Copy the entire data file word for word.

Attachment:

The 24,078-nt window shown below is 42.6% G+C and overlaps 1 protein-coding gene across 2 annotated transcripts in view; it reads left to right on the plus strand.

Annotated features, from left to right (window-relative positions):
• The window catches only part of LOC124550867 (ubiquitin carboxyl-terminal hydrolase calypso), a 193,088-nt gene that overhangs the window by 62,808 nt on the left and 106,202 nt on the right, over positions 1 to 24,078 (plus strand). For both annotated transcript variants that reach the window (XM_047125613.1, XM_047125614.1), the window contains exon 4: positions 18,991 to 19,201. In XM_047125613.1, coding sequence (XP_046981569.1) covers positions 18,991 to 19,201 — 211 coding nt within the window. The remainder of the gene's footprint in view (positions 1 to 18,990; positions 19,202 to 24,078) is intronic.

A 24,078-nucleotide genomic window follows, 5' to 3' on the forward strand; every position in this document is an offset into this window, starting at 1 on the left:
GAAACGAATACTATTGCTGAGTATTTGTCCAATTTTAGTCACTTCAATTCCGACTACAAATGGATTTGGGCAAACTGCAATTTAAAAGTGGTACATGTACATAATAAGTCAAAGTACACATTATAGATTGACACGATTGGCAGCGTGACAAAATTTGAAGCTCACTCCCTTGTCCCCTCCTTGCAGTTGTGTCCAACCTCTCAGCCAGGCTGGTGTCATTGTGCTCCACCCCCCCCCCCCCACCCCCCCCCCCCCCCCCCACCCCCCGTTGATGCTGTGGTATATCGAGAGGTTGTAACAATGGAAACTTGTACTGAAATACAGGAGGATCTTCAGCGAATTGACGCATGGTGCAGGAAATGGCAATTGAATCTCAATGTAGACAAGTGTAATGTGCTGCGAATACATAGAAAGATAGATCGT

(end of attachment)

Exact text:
The 24,078-nt window shown below is 42.6% G+C and overlaps 1 protein-coding gene across 2 annotated transcripts in view; it reads left to right on the plus strand.

Annotated features, from left to right (window-relative positions):
• The window catches only part of LOC124550867 (ubiquitin carboxyl-terminal hydrolase calypso), a 193,088-nt gene that overhangs the window by 62,808 nt on the left and 106,202 nt on the right, over positions 1 to 24,078 (plus strand). For both annotated transcript variants that reach the window (XM_047125613.1, XM_047125614.1), the window contains exon 4: positions 18,991 to 19,201. In XM_047125613.1, coding sequence (XP_046981569.1) covers positions 18,991 to 19,201 — 211 coding nt within the window. The remainder of the gene's footprint in view (positions 1 to 18,990; positions 19,202 to 24,078) is intronic.

A 24,078-nucleotide genomic window follows, 5' to 3' on the forward strand; every position in this document is an offset into this window, starting at 1 on the left:
GAAACGAATACTATTGCTGAGTATTTGTCCAATTTTAGTCACTTCAATTCCGACTACAAATGGATTTGGGCAAACTGCAATTTAAAAGTGGTACATGTACATAATAAGTCAAAGTACACATTATAGATTGACACGATTGGCAGCGTGACAAAATTTGAAGCTCACTCCCTTGTCCCCTCCTTGCAGTTGTGTCCAACCTCTCAGCCAGGCTGGTGTCATTGTGCTCCACCCCCCCCCCCCCACCCCCCCCCCCCCCCCCCACCCCCCGTTGATGCTGTGGTATATCGAGAGGTTGTAACAATGGAAACTTGTACTGAAATACAGGAGGATCTTCAGCGAATTGACGCATGGTGCAGGAAATGGCAATTGAATCTCAATGTAGACAAGTGTAATGTGCTGCGAATACATAGAAAGATAGATCGT